Note that the script is provided “as-is” in order to show how PowerShell can be leveraged to quickly build useful reports which can save us time in day to day operations. If the script was to be run in an automated fashion, additional error handling, logging and such should be added. Feel free to further extend the script with support for other storage scenarios like local disks, Scale-Out File Server shares and so on.

I could also have included an option to delete inactive files automatically, but as a precaution I would suggest that the returned list of inactive files is reviewed manually. The reason is that some files should be archived instead of deleted or if there is a bug in the script. I also had one occurance of a virtual machine present in the cluster which was not yet discovered by SC VMM, this would lead to the Virtual Disk Files for the virtual machine being reported as inactive.

At the environment I ran this script to generate a report of inactive Virtual Disk Files, we were able to reclaim close to 2 TB of data.

Bonus tip – ISO files may also use a lot of disk space if the “Share file instead of copying it” option is not leveraged. Here is a few one-liners to work with mounted ISO-files:


In this article we will look at a connection problem for migrated virtual machines in Windows Server 2012/2012 R2 VDI.

The scenario is a new Windows Server 2012 R2 VDI deployment, where a a new collection is created for personal unmanaged Windows 7 virtual machines. These machines was migrated from an existing Windows Server 2008 R2 VDI deployment.

The problem occurred when launching the Remote Desktop shortcut for the VDI collection Remote Desktop Web Access. The progress bar stays on the “Loading the virtual machine” status for 1-2 minutes, and will eventually time out with the message “Your computer can’t connect to the remote computer because an error occurred on the remote computer that you want to connect to”. On the server side the message “Remote Desktop Services has taken too long to complete the client connection” is logged in the “Microsoft-Windows-TerminalServices-RemoteConnectionManager/Admin” event log:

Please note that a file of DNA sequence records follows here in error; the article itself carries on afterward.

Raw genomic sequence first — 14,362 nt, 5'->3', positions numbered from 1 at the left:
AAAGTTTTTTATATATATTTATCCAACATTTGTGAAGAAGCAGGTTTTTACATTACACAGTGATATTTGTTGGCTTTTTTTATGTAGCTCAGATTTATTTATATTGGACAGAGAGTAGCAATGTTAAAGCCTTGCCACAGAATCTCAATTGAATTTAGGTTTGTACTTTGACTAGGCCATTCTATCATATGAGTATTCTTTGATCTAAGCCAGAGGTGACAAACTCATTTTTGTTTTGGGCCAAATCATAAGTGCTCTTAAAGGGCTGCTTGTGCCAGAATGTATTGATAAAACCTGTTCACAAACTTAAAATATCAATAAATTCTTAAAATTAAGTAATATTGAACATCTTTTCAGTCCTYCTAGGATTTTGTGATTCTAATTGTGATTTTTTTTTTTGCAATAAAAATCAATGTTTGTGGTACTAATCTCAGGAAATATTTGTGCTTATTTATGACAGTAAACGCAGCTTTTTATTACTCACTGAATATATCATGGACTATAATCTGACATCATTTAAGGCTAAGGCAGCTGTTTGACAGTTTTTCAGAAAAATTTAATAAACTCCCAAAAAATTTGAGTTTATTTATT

A different VDI collection for new Windows 8.1 virtual machines was also setup, and they did not have this problem.

On the Hyper-V servers hosting the VDI virtual machines, the Remote Desktop Virtualization Host server role is installed in order to orchestrate and integrate with the Remote Desktop Connection broker. When installed the “Remote Desktop Virtualization Host Agent” service is present:


This service logs activity in the Microsoft-Windows-TerminalServices-TSV-VmHostAgent/Operational event log, and we could see the following message when the Windows 8.1 virtual machines was logged on to:


However, for the Windows 7 virtual machines we did not see any activity in this event log.

The Hyper-V Integration Services was upgraded to the Windows Server 2012 R2 version on the problematic virtual machines, and we could not see any problems in the Device Manager:



At this point, we found the following KB-article which led us to the solution:

Connection hangs after you import virtual machines into Windows Server 2012 Remote Desktop Services Unmanaged Pool


The article states:

The problem occurs because Windows Server 2012 VDI virtual machines add a Remote Desktop Virtualization (RDV) device that does not exist in virtual machines that are not created by using Windows Server 2012. Without this device, the VDI RDP client cannot connect to the virtual machines, and the connections hangs.